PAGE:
Can you make codes that fit our systems and needs?
Yes. The codes can be adapted.
How can those codes be used in our system?
That obviously depends on your system.
There are 3 main categories of adaptation:
1. The codes are used directly, as is.
2. Your codes are translated to our codes, which can be fixed.
After fixing, they are translated back again.
3. You codes are stored in a database, for translation or search.
How many errors can be fixed?
That is adjustable. Most examples here are designed for fixing 2 errors.
Can all errors be corrected?
Nothing can stand infinite destruction,
so the codes obvously have their limits, which are adjustable.
The running example here has the following properties:
1 error : Always corrected.
2 errors: Almost always corrected.
3 errors: Often has several possible corrections.
Why is the running example limited to fixing just 2-3 errors?
Mainly because the codes should be as short as possible. Tougher
codes are longer, which means they are harder to write, read, speak,
and listen to, and therefore get more errors, and are more expensive
to use and produce due to larger work load for all involved.
How much longer do the hardened codes get?
5 extra digits is the absolute minimum necessary to stand 2 errors.
This means that just 1 out of 100 000 random numbers correspond to
a correct code, which is the property that makes error correction
possible.
The running example of 15 digit codes is precisely 5 digits longer
than the sequential numbers they are made from, of which there
were 10 000 000 000, i.e. 10 digits.
Can you guarantee the correction of 2 errors?
Yes. The codes will then need 9-10 extra digits, and will almost
always stand 4 errors. It also requires more computation.
How long does it take to correct these errors?
1 or 0 errors are fixed at a rate of 50-250 codes per second.
The rate of production of hardened codes is the same.
This is on an ordinary server. A bigger one does it faster.
What about codes with both digits and letters?
That can also be made, and corrected.
Can the codes be encrypted?
Yes. They already are.
Can the codes be delivered in a sorted sequence?
Yes, but that means they have to be pre-calcualted,
which will take some time.
Our errors are different from others. Can you fix them?
Yes, after they have been measured and analyzed.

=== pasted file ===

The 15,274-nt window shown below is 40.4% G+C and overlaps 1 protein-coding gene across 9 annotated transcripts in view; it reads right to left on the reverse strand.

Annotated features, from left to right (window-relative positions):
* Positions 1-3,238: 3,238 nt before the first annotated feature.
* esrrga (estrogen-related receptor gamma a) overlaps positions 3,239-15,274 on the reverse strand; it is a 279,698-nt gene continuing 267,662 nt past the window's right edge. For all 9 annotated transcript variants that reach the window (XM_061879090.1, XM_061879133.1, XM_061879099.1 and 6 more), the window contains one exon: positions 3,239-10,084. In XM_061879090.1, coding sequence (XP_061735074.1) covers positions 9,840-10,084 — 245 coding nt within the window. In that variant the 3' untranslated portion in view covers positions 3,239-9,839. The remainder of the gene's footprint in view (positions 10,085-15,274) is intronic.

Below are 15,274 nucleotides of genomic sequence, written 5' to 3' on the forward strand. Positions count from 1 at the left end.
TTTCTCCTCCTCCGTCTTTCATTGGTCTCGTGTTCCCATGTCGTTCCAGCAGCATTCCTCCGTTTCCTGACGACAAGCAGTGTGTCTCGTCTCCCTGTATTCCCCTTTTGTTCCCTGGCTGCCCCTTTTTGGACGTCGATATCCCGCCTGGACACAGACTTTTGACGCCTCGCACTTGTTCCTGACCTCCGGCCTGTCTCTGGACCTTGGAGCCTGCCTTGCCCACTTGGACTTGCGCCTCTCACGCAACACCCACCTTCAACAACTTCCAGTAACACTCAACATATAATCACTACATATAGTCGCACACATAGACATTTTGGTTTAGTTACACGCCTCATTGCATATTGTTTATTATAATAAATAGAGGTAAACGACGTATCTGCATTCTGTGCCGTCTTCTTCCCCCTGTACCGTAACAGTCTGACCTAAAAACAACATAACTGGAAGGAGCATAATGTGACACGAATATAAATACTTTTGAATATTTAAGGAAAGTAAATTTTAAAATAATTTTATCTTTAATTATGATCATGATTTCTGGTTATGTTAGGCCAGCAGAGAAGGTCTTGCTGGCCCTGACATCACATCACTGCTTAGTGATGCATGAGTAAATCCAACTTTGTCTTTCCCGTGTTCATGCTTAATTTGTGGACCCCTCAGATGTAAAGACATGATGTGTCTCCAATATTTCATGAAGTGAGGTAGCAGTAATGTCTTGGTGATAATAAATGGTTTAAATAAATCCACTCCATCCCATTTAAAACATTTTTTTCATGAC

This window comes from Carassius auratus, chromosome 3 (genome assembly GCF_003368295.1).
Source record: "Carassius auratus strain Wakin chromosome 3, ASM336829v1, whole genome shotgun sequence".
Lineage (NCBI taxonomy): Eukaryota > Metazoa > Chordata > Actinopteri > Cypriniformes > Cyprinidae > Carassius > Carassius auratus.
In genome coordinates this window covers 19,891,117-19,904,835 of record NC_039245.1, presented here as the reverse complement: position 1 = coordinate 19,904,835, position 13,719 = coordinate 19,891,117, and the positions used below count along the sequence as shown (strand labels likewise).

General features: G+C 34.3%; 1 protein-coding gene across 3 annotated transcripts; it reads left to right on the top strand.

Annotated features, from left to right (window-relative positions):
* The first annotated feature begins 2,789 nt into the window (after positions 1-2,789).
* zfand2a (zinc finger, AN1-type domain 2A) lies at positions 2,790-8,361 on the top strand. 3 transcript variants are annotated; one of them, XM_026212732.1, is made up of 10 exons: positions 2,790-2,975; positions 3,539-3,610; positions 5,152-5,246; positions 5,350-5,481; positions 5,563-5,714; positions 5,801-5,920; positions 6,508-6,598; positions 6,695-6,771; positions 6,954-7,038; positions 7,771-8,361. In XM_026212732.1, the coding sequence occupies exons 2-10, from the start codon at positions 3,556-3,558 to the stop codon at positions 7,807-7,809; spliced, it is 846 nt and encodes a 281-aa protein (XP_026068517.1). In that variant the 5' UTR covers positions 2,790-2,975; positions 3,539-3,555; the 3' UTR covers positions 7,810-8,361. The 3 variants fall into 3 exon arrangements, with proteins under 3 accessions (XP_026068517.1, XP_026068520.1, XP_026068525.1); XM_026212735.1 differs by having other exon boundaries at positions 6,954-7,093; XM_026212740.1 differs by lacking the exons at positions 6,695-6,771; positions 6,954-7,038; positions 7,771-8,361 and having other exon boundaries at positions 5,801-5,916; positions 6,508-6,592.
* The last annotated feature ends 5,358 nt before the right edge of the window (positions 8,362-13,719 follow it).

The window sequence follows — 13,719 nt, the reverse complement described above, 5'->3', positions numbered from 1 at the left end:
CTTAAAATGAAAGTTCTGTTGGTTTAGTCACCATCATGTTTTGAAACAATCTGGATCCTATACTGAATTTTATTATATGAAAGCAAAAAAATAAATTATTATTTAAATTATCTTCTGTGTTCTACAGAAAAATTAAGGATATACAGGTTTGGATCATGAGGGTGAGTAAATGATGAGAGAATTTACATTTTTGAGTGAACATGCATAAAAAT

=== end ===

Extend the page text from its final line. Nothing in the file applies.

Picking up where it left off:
An example of this:
Řit has a system that provably fixes 4 errors or less, in just
12 digits, provided that the errors are neighboring keys
on a numeric key-pad.
We already have an error detection system.
(Telepay, Modula-10, Luhn)
Can it be combined with your codes?
Yes. This is such a system,
for Norwegian bills.
How does your system compare against Telepay, Modula-10, Luhn?
Those systems can detect 90% of errors, while this Řit system
can detect 99.999% of errors.
There are many types of simple errors that those systems cannot
detect, while Řit codes provably detects all single and double errors,
and provably corrects all single errors.
These properties can be custom fit with Řit codes.
Can other kinds of errors be corrected?
Yes, if the codes are adapted to them.
For instance: If 2 different codes are used by 2 different
departments or companies, a code in the wrong department could be
corrected to the right department, even if there are other errors too.
An example of this is using the ID number on a bill to correct
for errors in the account number as well as errors in the ID number
itself.
Can you correct bar codes?
Yes, but it would be necessary to design new bar codes for this,
and reprogram bar code readers.
What kind of person are you, developing stuff like this?
Mathematician and physicist, M.Sc. I have work experience with
cryptography, math, programming, system administration, patenting.
How hard was it to develop these codes?
Very hard. It took several years. Gave me head aches as well.
Do you do all this alone?
No. Consultants are used for customer specific changes.